Pursuing the General Education Diploma, or GED, in Illinois can prepare students in many ways for the workforce or in furthering their education. Going after this certificate shows ambition, an ability to apply yourself, study habits and a grasp of critical thinking, math and other rudimentary skills.
Getting a GED in Illinois can open doors that can lead to job security and higher-paying positions as you navigate your chosen career path.
GED in Illinois
The minimum age to take the GED in Illinois is 17. The exam fee is $120. You have to prove that you are a state resident to take the GED in Illinois.
The exam is only offered at certified exam centers. The GED in Illinois is not offered online at home. Aside from the GED, Illinois also accepts HiSet and TASC high school equivalency testing results.
What Is on the GED?
Before you crack open a study guide, you should understand what is on the 115-minute test. The GED has four subjects:
- Social studies
- Reasoning through language arts
In Illinois, a student taking the GED must also pass the Constitution test in order to pass the high school equivalency qualifications. The minimum score for passing the GED is 150. There are no specific GED test dates, but you must take the test at an official test center.
Studying for the GED
There are many resources that focus on specific subjects of the GED. GED study guides are plentiful and can help you to focus on areas where you feel less confident in your grasp of the subject. You can receive a free GED study guide by mail.
If you struggle with math, pick up one of the many GED guides that break down the math section of the GED. Flashcards and online tests can help you to prepare for the test before you sit down at a testing center.
Prepare to Take the GED
Before scheduling a GED test, make sure the date works for you and you have time off from work, school or any familial obligations. Go to MyGED.com and create a free account before calling a testing center.
MyGED has a large amount of resources that can assist you in passing the test with a high grade. With study guides, practice tests and answers to questions that are commonly asked, take the time to take advantage of all this helpful site has to offer.
Retaking the GED
If at first you don’t succeed, don’t fret. Some students falter the first time they sit down to take the GED. The test can be taken up to three times with no waiting period. Once you’ve taken the test three times, you will have to wait 60 days before you are eligible to retake the test.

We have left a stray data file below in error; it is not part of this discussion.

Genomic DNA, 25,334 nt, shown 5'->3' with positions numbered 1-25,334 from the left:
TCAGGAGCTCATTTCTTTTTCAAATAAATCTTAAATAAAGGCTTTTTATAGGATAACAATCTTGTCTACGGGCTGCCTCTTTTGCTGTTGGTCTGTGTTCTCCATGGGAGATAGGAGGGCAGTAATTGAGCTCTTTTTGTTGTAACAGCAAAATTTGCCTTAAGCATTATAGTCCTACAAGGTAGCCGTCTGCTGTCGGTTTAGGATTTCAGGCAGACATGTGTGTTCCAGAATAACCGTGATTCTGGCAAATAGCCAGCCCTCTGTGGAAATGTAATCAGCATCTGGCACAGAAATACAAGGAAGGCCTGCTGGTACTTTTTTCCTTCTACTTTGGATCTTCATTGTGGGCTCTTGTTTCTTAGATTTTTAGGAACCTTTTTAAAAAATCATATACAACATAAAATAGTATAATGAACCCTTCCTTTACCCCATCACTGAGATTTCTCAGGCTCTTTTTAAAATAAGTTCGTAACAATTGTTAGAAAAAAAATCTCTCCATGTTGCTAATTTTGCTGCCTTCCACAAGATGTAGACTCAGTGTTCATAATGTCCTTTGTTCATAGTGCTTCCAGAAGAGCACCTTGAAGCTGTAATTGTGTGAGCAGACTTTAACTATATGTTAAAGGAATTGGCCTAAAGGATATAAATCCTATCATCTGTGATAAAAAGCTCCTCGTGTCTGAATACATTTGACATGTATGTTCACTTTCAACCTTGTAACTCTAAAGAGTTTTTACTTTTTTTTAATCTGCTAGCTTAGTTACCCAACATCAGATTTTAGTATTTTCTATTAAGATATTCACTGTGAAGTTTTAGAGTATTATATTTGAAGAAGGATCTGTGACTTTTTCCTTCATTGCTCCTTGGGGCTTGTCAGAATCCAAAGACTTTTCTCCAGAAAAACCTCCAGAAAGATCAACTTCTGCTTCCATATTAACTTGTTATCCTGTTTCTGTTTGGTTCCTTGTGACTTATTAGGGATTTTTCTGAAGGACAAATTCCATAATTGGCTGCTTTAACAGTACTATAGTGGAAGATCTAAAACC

To retake the GED, the cost is $30. There is no limit to how many times students can test in a year to get a score they find suitable for their next pursuit.
Benefits of a GED
More than just a slip of paper or letters on your job or college application, a GED is a symbol of your ability to pursue and achieve a personal goal to a successful end.
Once you pass the GED, it can:
- Help you get into higher education institutions to further your career goals.
- Increase your earning potential with a current employer.
- Be accepted to training programs such as those for electrical linemen, to culinary school or to community college to pursue a lucrative career.
If you are homeschooled, a GED can allow you to gain early entrance to a college or training program. Students who would prefer to graduate early can skip their final semester or even year of high school and take the GED to start their pursuit of higher learning or a vocation.
- To see practice questions for the Illinois State Constitution Exam, go to the Peoria County website (peoria.k12.il.us/roe48/USConstitution.html)
- Study hard for the GED exams. They are not remedial; only 7 in 10 American students with a traditional high school diploma can pass them.
- Don't fall for scams that offer to let you take the GED tests on line. You may take them only in person, at official testing centers.
Kimberley McGee is an award-winning journalist with 20+ years of experience writing about education, jobs, business trends and more for The New York Times, Las Vegas Review-Journal, Today’s Parent and other publications. She graduated with a B.A. in Journalism from UNLV. Her full bio and clips can be seen at www.vegaswriter.com.